Recurrent and founder mutations in the Netherlands: Mutation p.K217del in troponin T2, causing dilated cardiomyopathy

Otten, E., Lekanne Dit Deprez, R. H., Weiss, M. M., van Slegtenhorst, M., Joosten, M., van der Smagt, J. J., de Jonge, N., Kerstjens-Frederikse, W. S., Roofthooft, M. T. R., Balk, A. H. M. M., van den Berg, M. P., Ruiter, J. S. & van Tintelen, J. P., 2010, In : Netherlands Heart Hournal. 18, 10, p. 478-485 8 p.

Research output: Contribution to journalArticleAcademicpeer-review

Copy link to clipboard


  • Recurrent and founder mutations in the Netherlands

    Final publisher's version, 213 KB, PDF document


Background. About 30% of dilated cardiomyopathy (DCM) cases are familial. Mutations are mostly found in the genes encoding lamin A/C, beta-myosin heavy chain and the sarcomeric protein cardiac troponin-T (TNNT2). Mutations in TNNT2 are reported in approximately 3% of DCM patients. The overall phenotype caused by TNNT2 mutations is thought to be a fully penetrant, severe disease. This also seems to be true for a recurrent deletion in the TNNT2 gene; p.K217del (also known as p.K210del). Methods. We compared the phenotype of all Dutch patients identified as carrying the TNNT2 p.K217del mutation with those described in the literature. All index patients underwent cardiological evaluation. Family screening was done in all described families. Results. Six DCM patients carrying the TNNT2 p.K217del mutation were identified from four Dutch families. Mean age of disease manifestation was 33 years. Heart transplantation was required in three of them at ages 12, 18 and 19 years. These outcomes are comparable with those described in the literature. Conclusion. Carriers of the TNNT2 p.K217del mutation in our Dutch families, as well as in families described in the literature before, generally show a severe, early-onset form of DCM. (Neth Heart J 2010;18:478-85.).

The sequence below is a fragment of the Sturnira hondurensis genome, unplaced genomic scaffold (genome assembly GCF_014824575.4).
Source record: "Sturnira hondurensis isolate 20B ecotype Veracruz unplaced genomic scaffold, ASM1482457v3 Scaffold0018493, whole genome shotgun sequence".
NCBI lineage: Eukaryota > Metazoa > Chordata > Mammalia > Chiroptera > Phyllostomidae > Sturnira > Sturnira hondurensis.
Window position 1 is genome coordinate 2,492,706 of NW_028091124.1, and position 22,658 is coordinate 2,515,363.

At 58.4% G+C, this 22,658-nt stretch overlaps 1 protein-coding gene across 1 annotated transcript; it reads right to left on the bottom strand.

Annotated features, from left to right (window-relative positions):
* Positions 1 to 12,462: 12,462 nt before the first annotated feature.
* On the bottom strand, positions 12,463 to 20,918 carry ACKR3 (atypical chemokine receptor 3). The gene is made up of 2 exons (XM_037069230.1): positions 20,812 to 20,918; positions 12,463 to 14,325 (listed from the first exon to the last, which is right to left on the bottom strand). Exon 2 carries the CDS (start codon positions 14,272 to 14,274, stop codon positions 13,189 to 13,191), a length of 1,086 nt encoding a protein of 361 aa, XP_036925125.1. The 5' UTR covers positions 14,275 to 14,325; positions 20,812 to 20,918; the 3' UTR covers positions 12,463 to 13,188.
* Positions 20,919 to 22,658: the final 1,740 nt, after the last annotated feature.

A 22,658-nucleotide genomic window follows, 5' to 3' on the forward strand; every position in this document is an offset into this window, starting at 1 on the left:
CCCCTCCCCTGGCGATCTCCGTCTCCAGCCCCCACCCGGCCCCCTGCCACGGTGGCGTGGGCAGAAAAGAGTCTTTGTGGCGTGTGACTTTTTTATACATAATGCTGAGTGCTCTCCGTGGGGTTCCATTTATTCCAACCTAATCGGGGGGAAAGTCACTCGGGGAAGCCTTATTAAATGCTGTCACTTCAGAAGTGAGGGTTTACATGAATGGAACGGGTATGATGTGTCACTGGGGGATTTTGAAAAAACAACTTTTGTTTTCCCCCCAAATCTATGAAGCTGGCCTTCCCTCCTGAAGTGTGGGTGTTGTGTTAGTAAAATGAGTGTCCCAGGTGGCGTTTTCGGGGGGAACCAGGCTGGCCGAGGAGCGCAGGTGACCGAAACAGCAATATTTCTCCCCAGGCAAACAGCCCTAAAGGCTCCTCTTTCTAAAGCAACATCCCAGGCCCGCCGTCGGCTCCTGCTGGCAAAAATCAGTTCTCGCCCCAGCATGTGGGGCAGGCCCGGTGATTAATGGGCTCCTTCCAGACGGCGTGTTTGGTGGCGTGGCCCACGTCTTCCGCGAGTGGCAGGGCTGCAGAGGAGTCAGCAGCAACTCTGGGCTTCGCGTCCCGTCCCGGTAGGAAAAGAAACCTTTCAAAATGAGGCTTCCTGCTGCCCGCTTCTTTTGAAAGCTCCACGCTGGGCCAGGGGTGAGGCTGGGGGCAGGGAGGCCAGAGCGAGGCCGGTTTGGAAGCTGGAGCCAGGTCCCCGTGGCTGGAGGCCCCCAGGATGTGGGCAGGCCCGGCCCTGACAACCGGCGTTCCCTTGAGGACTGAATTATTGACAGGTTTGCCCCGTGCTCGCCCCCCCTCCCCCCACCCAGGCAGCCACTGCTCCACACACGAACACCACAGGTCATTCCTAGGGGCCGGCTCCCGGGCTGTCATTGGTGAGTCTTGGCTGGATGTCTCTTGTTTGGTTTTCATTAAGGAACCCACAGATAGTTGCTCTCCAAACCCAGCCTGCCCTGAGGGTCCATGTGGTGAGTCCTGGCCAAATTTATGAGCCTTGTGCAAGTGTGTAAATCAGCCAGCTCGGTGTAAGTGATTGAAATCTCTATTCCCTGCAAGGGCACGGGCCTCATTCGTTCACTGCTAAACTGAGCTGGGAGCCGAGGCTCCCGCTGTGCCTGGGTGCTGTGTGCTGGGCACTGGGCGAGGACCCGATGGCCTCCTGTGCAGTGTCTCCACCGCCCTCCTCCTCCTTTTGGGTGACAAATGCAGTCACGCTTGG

Original languageEnglish
Pages (from-to)478-485
Number of pages8
JournalNetherlands Heart Hournal
Issue number10
Publication statusPublished - 2010


  • Journal Article

ID: 55439633